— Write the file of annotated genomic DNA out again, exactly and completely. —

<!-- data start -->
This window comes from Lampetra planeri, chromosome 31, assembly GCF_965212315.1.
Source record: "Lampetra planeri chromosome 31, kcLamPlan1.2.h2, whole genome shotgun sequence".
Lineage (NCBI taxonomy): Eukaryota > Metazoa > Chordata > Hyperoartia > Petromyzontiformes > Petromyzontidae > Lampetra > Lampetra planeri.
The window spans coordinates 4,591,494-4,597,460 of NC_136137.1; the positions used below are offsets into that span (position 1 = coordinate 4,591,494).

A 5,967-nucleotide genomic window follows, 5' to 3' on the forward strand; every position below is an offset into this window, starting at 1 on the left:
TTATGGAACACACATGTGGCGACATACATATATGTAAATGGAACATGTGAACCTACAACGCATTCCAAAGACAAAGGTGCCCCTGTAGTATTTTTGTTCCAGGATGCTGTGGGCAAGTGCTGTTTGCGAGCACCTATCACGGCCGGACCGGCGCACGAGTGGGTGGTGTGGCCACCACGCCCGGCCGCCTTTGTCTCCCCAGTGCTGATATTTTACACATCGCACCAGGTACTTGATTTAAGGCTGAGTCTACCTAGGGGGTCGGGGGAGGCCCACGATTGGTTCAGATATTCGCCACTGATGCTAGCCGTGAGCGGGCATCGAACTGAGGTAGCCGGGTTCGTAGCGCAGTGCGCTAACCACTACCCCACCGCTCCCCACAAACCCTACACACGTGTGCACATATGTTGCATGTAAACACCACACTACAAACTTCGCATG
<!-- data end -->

This window comes from Lampetra planeri, chromosome 31, assembly GCF_965212315.1.
Source record: "Lampetra planeri chromosome 31, kcLamPlan1.2.h2, whole genome shotgun sequence".
Lineage (NCBI taxonomy): Eukaryota > Metazoa > Chordata > Hyperoartia > Petromyzontiformes > Petromyzontidae > Lampetra > Lampetra planeri.
The window spans coordinates 4,591,494-4,597,460 of NC_136137.1; the positions used below are offsets into that span (position 1 = coordinate 4,591,494).

A 5,967-nucleotide genomic window follows, 5' to 3' on the forward strand; every position below is an offset into this window, starting at 1 on the left:
TTATGGAACACACATGTGGCGACATACATATATGTAAATGGAACATGTGAACCTACAACGCATTCCAAAGACAAAGGTGCCCCTGTAGTATTTTTGTTCCAGGATGCTGTGGGCAAGTGCTGTTTGCGAGCACCTATCACGGCCGGACCGGCGCACGAGTGGGTGGTGTGGCCACCACGCCCGGCCGCCTTTGTCTCCCCAGTGCTGATATTTTACACATCGCACCAGGTACTTGATTTAAGGCTGAGTCTACCTAGGGGGTCGGGGGAGGCCCACGATTGGTTCAGATATTCGCCACTGATGCTAGCCGTGAGCGGGCATCGAACTGAGGTAGCCGGGTTCGTAGCGCAGTGCGCTAACCACTACCCCACCGCTCCCCACAAACCCTACACACGTGTGCACATATGTTGCATGTAAACACCACACTACAAACTTCGCATG